Why does this cliff exist? Well, so far, the economy has taken unprecedented damage through record-setting unemployment. But, this has been mitigated by the $3 trillion Covid-19 stimulus package passed by Congress at the beginning of the pandemic. Unemployed workers got an extra $600 per week and many citizens got free stimulus checks ($1200 per adult and $500 per child). Also, governments at the federal, state, and local levels passed moratoriums on evictions and foreclosures that let unemployed people stay in their homes.

None of these programs was perfect, and we talked in past weeks about how snafus caused millions to be unable to get much deserved and needed aid. But still, these programs have contained untold amounts of damage. Zach Parolin, a researcher at Columbia University, estimates that together, these programs stopped 17 million people from dropping below the poverty line.

But, more recently, there's been a huge problem. The $600 unemployment payments expired 5 weeks ago, the stimulus payments were a one-time event, and many of the moratoriums have ended as well. And unfortunately, the two political parties and the president were unable to come to agreement on a new stimulus law.

One party passed a $3.5 trillion stimulus package and offered to reduce it to $2 trillion. The other party could not get its members to agree to even $1 trillion. So things remained at an impasse.

Then the President unilaterally passed executive orders to temporarily pay the unemployed an extra $300-$400. But the fund from which this money was appropriated has already been exhausted. And the President doesn't have the constitutional power to spend new money. So, any real solution requires Congress and the President to cooperate to pass a new law. And up until now, that has not happened.

So what happened this week on that front?

Last week, a part of a bipartisan caucus of 25 members of both parties (called the "Problem Solvers Caucus") came up with a compromise plan that split the difference. And this raised some small hopes that it might be accepted by both the wider parties. Unfortunately, it did not gain any traction this week.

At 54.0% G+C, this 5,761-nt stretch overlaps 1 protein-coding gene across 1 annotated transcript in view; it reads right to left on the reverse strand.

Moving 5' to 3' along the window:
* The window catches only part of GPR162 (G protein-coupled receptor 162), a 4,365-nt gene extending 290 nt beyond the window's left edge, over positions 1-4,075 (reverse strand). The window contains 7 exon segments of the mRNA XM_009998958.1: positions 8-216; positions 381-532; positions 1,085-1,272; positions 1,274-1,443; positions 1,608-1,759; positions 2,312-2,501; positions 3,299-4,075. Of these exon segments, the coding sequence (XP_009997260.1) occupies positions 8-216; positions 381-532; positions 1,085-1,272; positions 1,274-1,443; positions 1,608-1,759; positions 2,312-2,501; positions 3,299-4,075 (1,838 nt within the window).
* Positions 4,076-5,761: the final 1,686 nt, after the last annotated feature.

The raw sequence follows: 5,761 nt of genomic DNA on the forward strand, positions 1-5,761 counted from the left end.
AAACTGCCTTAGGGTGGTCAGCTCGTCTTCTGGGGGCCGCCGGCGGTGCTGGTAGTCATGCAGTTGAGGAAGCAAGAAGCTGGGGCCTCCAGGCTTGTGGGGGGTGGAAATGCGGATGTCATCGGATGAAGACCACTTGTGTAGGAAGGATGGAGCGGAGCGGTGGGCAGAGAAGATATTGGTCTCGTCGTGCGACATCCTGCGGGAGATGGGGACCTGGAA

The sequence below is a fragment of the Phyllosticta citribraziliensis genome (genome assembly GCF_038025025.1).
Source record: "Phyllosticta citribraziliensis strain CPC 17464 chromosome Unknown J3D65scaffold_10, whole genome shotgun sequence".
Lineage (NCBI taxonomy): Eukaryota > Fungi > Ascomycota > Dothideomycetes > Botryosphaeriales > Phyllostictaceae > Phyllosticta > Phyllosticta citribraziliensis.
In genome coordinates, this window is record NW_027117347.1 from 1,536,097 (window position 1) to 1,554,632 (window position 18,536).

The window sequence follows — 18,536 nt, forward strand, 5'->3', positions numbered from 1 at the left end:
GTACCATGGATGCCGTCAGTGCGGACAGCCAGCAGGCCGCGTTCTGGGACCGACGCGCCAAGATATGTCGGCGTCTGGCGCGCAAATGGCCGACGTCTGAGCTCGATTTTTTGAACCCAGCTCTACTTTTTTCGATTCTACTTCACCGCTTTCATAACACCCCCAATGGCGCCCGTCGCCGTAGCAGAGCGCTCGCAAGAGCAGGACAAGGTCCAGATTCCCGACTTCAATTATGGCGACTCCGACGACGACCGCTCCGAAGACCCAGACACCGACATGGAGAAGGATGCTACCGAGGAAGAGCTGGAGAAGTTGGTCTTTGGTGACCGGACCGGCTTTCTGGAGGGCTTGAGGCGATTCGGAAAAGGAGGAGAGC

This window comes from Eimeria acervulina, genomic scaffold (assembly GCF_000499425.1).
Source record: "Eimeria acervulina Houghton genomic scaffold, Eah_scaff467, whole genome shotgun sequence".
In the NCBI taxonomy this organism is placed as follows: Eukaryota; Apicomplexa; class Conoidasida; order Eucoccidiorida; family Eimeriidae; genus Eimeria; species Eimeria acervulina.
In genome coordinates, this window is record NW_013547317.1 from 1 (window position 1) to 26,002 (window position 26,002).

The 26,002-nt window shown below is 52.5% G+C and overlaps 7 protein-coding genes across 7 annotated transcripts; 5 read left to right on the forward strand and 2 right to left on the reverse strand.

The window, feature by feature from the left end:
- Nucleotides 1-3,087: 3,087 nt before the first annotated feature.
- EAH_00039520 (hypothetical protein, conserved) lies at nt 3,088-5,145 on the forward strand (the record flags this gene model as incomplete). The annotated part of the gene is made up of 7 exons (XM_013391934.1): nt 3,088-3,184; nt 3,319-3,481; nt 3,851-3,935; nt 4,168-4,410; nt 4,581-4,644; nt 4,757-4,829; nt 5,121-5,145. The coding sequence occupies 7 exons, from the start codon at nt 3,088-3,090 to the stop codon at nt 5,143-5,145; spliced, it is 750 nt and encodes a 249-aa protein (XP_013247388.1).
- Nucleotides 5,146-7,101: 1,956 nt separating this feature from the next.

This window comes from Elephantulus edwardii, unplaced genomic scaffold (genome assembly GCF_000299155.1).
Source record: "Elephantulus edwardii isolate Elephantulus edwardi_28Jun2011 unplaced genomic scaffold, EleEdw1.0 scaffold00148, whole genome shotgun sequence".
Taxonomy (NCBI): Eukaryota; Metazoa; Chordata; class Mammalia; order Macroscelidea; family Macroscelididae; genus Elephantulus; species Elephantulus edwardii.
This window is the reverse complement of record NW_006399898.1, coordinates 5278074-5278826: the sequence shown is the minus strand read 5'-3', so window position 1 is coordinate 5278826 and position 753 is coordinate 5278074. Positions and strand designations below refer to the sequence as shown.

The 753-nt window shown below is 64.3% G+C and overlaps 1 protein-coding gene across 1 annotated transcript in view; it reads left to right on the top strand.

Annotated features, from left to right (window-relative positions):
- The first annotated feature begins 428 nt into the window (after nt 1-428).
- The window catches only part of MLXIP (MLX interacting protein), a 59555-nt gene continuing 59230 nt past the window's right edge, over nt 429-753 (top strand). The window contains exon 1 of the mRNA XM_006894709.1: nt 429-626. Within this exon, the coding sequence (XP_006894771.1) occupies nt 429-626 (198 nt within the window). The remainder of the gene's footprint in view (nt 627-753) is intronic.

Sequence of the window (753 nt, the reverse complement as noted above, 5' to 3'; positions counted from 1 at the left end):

Instead, the political party that controls the House, prepared a new $2.4 trillion stimulus bill. This was triggered by some rank-and-file members in swing districts whose constituents want to see a deal happen. And the new amount represents a reduction of $1.1 trillion from their previous $3.5 trillion package. It still also includes aid to airlines, restaurants and small businesses and is expected to be voted on early this upcoming week.

However, it's still significantly above the $500 billion bill proposed by the opposite party in the Senate (which bill itself has not successfully passed among its own members). And it's above the $1 trillion previously proposed by that same party as well (which also was not successfully passed).

The President urged his party to move higher on price and Treasury Secretary Stephen Mnuchin said he was ready for a new round of talks. However, senators of the President's party have not yet indicated willingness to stretch to any point that the opposite party would find acceptable.

Many economists had previously been counting on at least $1 trillion in additional stimulus to date and had not anticipated the stalemate to last this long. So, many of them have been hurriedly downgrading their U.S. economy forecast. After doing so, these models are now generally pointing to a sharp slowdown in growth in Q4.

Aneta Markowska and Thomas Simons, economists at Jefferies said:

"The odds of [new] stimulus are a close call. While still possible, there is a high risk that it does not happen this year. Without it, we would expect the economy to hit a major speed bump in the fourth quarter."